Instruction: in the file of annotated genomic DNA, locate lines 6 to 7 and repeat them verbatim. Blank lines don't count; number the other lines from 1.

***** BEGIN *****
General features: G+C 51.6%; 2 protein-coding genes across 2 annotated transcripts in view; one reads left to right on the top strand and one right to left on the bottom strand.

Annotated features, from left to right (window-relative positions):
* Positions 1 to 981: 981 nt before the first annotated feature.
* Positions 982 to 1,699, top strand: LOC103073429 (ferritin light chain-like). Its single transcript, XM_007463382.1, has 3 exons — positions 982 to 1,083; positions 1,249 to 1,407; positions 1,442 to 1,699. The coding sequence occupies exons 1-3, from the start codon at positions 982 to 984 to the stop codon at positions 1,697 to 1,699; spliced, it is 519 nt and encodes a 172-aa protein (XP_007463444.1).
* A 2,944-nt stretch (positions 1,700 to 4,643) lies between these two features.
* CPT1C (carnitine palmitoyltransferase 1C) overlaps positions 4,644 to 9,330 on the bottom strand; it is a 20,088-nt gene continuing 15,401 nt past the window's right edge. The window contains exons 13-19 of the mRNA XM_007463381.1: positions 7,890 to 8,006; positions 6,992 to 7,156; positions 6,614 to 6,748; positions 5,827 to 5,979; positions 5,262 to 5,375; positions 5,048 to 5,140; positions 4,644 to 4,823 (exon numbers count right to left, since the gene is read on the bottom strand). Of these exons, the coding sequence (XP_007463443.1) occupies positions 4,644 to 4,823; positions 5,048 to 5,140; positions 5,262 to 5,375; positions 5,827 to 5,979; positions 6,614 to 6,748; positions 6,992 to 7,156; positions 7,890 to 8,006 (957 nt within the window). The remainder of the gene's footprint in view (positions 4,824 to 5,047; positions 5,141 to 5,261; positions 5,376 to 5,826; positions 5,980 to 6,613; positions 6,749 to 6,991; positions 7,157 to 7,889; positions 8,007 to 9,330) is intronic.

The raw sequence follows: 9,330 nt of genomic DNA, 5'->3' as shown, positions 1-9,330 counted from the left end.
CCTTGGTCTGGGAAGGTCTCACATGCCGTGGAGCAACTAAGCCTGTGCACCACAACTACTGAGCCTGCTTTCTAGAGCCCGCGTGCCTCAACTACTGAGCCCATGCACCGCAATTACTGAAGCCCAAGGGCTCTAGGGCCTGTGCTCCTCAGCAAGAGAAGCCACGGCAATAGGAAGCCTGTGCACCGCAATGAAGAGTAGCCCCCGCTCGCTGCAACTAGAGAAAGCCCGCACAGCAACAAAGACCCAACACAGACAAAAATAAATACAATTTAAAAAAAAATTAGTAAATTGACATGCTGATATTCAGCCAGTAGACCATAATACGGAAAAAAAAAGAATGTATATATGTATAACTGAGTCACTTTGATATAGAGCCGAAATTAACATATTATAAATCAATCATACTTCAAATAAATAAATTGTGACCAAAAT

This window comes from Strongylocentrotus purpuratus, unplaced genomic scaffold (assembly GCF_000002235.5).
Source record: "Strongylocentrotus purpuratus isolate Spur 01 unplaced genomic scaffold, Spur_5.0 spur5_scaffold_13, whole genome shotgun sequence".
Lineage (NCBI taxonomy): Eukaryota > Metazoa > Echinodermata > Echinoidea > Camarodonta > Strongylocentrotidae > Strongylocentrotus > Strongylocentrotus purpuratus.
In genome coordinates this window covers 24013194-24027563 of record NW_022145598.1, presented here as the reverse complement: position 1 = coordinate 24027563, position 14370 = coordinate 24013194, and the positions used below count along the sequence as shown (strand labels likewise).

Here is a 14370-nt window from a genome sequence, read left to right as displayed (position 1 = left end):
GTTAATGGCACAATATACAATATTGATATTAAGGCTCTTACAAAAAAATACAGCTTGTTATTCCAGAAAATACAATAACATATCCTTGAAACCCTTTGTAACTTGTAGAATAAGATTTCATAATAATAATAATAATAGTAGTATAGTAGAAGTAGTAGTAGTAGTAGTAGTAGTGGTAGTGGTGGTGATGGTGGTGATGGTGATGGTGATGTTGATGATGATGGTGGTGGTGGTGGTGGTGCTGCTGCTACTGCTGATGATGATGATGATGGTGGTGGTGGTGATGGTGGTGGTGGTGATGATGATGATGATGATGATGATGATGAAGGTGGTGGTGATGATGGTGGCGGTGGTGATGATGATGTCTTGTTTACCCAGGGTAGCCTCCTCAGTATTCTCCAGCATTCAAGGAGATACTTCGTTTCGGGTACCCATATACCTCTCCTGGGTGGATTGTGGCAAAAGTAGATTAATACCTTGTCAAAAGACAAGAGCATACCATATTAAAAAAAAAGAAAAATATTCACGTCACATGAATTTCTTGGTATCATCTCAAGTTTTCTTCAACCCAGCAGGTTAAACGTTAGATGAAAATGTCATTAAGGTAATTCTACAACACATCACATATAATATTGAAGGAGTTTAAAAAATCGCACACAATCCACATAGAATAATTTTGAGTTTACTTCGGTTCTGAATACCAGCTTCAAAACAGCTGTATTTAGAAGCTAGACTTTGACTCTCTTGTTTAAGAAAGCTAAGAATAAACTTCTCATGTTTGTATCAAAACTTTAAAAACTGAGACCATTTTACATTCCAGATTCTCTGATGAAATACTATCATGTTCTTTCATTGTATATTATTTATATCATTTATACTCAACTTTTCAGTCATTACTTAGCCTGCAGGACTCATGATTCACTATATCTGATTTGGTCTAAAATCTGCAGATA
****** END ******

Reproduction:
* CPT1C (carnitine palmitoyltransferase 1C) overlaps positions 4,644 to 9,330 on the bottom strand; it is a 20,088-nt gene continuing 15,401 nt past the window's right edge. The window contains exons 13-19 of the mRNA XM_007463381.1: positions 7,890 to 8,006; positions 6,992 to 7,156; positions 6,614 to 6,748; positions 5,827 to 5,979; positions 5,262 to 5,375; positions 5,048 to 5,140; positions 4,644 to 4,823 (exon numbers count right to left, since the gene is read on the bottom strand). Of these exons, the coding sequence (XP_007463443.1) occupies positions 4,644 to 4,823; positions 5,048 to 5,140; positions 5,262 to 5,375; positions 5,827 to 5,979; positions 6,614 to 6,748; positions 6,992 to 7,156; positions 7,890 to 8,006 (957 nt within the window). The remainder of the gene's footprint in view (positions 4,824 to 5,047; positions 5,141 to 5,261; positions 5,376 to 5,826; positions 5,980 to 6,613; positions 6,749 to 6,991; positions 7,157 to 7,889; positions 8,007 to 9,330) is intronic.

The raw sequence follows: 9,330 nt of genomic DNA, 5'->3' as shown, positions 1-9,330 counted from the left end.